Scientific Characters: Rhetoric, Politics, and Trust in Breast Cancer Research (Albma Rhetoric Cult & Soc Crit)

Image of Scientific Characters: Rhetoric, Politics, and Trust in Breast Cancer Research (Albma Rhetoric Cult & Soc Crit)
Release Date: 
October 21, 2018
Publisher/Imprint: 
University of Alabama Press
Pages: 
248
Reviewed by: 

Scientific Characters chronicles the events of “Datagate,” in which a prominent breast cancer researcher and oncologist falsified patient data in a landmark clinical trial. Keränen deftly discusses the issues surrounding the people, specifically the scientific characters and personae, and handles the background information and the participants in a manner that is articulate, engaging, and insightful.

Keränen begins the book and each chapter with a discussion of what is to come. In this way, she sets up a framework that guides the reader through the levels of her argument. The book begins with a discussion of the rhetorics of ethos, persona, and voice, each of which is critical to understanding the implications of the events surrounding Datagate. Thereafter, Keränen guides the reader through the personae of the main figures involved in Datagate.

A general clinical trial design may compare a new treatment to an old treatment, but, for the sake of patient ethics, never allows patients to go untreated. One example is the use of a new cancer drug, which is compared to a conventional drug or another therapy, such as radiation therapy, if the drug is different than previous therapies. In this example, patients are randomly assigned into one of these two groups; trials are frequently “double-blind” studies, which means that the patient receiving treatment and the doctors in the trial do not know which drug the patient is receiving. In this way the placebo effect can be avoided, and the effects observed in the patient are considered to be more objective.

The trial discussed in Scientific Characters was a prerandomized, unblinded study: patients were not randomly assigned to a treatment group, and they knew which treatment they were receiving. The B-06 trial compared the lumpectomy procedure (removal of a primary breast tumor) to the prevailing treatment of mastectomy, or removal of the entire breast.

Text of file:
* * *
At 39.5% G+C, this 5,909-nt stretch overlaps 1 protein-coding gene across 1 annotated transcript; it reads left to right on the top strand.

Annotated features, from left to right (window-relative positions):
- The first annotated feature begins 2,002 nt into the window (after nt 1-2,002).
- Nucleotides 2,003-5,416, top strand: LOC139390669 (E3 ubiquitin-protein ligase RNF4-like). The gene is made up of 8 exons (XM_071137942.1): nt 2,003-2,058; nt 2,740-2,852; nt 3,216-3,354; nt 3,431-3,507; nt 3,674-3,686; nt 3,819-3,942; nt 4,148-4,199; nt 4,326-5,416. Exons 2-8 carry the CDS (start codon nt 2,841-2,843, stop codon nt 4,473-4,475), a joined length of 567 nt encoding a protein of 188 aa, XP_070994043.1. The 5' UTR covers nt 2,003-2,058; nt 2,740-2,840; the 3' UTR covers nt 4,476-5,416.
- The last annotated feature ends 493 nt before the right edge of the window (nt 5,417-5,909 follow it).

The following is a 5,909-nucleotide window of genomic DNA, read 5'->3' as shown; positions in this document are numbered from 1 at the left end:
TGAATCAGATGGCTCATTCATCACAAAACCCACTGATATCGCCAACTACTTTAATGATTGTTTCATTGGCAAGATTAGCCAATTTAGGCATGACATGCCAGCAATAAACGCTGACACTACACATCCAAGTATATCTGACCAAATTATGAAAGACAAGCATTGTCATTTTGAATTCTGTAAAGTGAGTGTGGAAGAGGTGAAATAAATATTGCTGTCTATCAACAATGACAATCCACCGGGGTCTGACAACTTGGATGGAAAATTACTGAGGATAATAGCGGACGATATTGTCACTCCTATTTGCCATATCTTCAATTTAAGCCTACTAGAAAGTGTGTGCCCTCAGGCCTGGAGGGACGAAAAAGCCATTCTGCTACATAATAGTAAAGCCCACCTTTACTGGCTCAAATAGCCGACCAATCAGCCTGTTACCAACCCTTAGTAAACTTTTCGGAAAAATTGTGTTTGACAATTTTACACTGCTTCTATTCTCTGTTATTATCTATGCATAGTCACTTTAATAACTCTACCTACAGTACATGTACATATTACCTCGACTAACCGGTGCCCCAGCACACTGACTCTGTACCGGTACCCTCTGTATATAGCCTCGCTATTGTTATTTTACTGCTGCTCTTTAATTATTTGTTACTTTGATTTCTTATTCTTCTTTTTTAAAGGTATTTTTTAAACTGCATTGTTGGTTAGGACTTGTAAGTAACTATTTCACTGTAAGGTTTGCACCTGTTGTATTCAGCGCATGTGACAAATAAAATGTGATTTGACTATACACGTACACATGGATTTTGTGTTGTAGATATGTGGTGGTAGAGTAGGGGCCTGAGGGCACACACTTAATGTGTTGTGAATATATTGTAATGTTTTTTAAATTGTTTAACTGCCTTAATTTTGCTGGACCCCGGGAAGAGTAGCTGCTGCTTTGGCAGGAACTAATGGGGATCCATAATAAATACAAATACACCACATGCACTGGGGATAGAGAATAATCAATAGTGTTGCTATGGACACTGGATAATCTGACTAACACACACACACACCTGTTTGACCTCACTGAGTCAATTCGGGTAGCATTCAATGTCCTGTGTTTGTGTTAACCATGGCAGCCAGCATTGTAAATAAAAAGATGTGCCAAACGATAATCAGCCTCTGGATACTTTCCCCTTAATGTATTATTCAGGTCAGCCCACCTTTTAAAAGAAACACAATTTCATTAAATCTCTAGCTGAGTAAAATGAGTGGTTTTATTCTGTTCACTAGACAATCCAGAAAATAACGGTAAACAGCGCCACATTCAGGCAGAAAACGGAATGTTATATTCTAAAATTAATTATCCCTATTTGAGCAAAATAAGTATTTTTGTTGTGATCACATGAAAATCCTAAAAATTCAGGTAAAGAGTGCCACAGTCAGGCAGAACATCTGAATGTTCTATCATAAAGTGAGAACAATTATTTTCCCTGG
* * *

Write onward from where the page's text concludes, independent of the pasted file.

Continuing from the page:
The researcher who falsified data was Dr. Roger Poisson, an oncological surgeon in a prominent research center in Montreal, Canada. In March of 1994, the first press report came out that Dr. Poisson had lied about patient data in a landmark breast cancer trial. Dr. Poisson was a major advocate of lumpectomy, or removal of a primary breast tumor, followed by radiation therapy and chemotherapy. The NSABP (National Surgical Adjuvant Breast and Bowel Project) B-06 clinical trial began recruiting patients in 1977, published its first results in 1985, and additional long-term results in 1988. The major findings of the B-06 trial were that lumpectomy followed by radiation and chemotherapy was as effective as total mastectomy in breast cancer patients.

This was a critical finding for patients, who could undergo a much less invasive procedure without losing any of the anticancer effects.

It was discovered that Dr. Poisson had altered over one hundred patient records by changing the dates of the patients’ surgeries, so that the patients could be included in the B-06 trial population. However, because of the guidelines that described which patients could be included in the trial, his alterations dramatically changed the time between the patient’s date of diagnosis and the date of entry into the trial; as outlined for the study, this time could be no longer than 28 days for the patient to enter the trial. Ultimately, because the trial recruited thousands of participants, the overall findings of the superiority of lumpectomy to mastectomy were unchanged.

Dr. Poisson recruited patients into the B-06 clinical trial, and the overall B-06 trial director was Dr. Bernard Fisher of the University of Pittsburgh. As these two researchers separately faced battles both in the public eye and in front of a Congressional subcommittee on Oversight and Investigations, the quality and classification of their personae, or their actual and perceived characters, influenced the public perception of their scientific integrity.

In such cases, Keränen argues, the quality of an individual’s persona can greatly influence the reaction to the person’s message. Throughout the events of Datagate, there appeared to be a focus on the persona of each researcher, rather than a discussion concerning the ethics and design of clinical trials. In examining Datagate, the reader is led through the varying personae of Dr. Poisson and Dr. Fisher, in addition to the other major figures in this drama: John Dingell, the congressman who was the head of the House Subcommittee hearings, and the patients involved in the B-06 trials. This latter group is of particular importance because of their reaction to the news of Dr. Poisson’s data falsification. A general concern persisted in these former patients, who wondered if they received the best treatment, despite the finding by multiple groups that the B-06 trial conclusions were unchanged.

By deconstructing the persona of the scientific and nonscientific characters and their reactions, Keränen builds a thoughtful text that invokes questions concerning the ethics and current structuring of the clinical trial system. The reader will appreciate her careful and structured handling of the events, the characters, and the ethics surrounding Datagate.